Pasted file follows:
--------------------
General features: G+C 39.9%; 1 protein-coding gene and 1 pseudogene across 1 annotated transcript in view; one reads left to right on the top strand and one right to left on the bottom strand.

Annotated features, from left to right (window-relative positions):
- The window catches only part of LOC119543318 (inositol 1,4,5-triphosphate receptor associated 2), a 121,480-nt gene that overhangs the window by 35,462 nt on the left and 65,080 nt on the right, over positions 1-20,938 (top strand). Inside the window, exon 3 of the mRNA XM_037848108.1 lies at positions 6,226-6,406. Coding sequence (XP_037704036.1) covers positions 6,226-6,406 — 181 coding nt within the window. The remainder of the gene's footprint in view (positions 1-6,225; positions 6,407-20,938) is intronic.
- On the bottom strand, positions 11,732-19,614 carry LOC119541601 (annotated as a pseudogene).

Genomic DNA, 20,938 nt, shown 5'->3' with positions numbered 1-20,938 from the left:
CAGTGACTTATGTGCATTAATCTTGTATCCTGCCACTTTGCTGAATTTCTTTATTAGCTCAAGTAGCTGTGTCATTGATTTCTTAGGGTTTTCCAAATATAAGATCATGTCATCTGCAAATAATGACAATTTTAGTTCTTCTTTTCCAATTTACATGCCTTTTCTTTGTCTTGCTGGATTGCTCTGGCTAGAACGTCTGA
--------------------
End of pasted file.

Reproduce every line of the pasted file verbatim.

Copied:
General features: G+C 39.9%; 1 protein-coding gene and 1 pseudogene across 1 annotated transcript in view; one reads left to right on the top strand and one right to left on the bottom strand.

Annotated features, from left to right (window-relative positions):
- The window catches only part of LOC119543318 (inositol 1,4,5-triphosphate receptor associated 2), a 121,480-nt gene that overhangs the window by 35,462 nt on the left and 65,080 nt on the right, over positions 1-20,938 (top strand). Inside the window, exon 3 of the mRNA XM_037848108.1 lies at positions 6,226-6,406. Coding sequence (XP_037704036.1) covers positions 6,226-6,406 — 181 coding nt within the window. The remainder of the gene's footprint in view (positions 1-6,225; positions 6,407-20,938) is intronic.
- On the bottom strand, positions 11,732-19,614 carry LOC119541601 (annotated as a pseudogene).

Genomic DNA, 20,938 nt, shown 5'->3' with positions numbered 1-20,938 from the left:
CAGTGACTTATGTGCATTAATCTTGTATCCTGCCACTTTGCTGAATTTCTTTATTAGCTCAAGTAGCTGTGTCATTGATTTCTTAGGGTTTTCCAAATATAAGATCATGTCATCTGCAAATAATGACAATTTTAGTTCTTCTTTTCCAATTTACATGCCTTTTCTTTGTCTTGCTGGATTGCTCTGGCTAGAACGTCTGA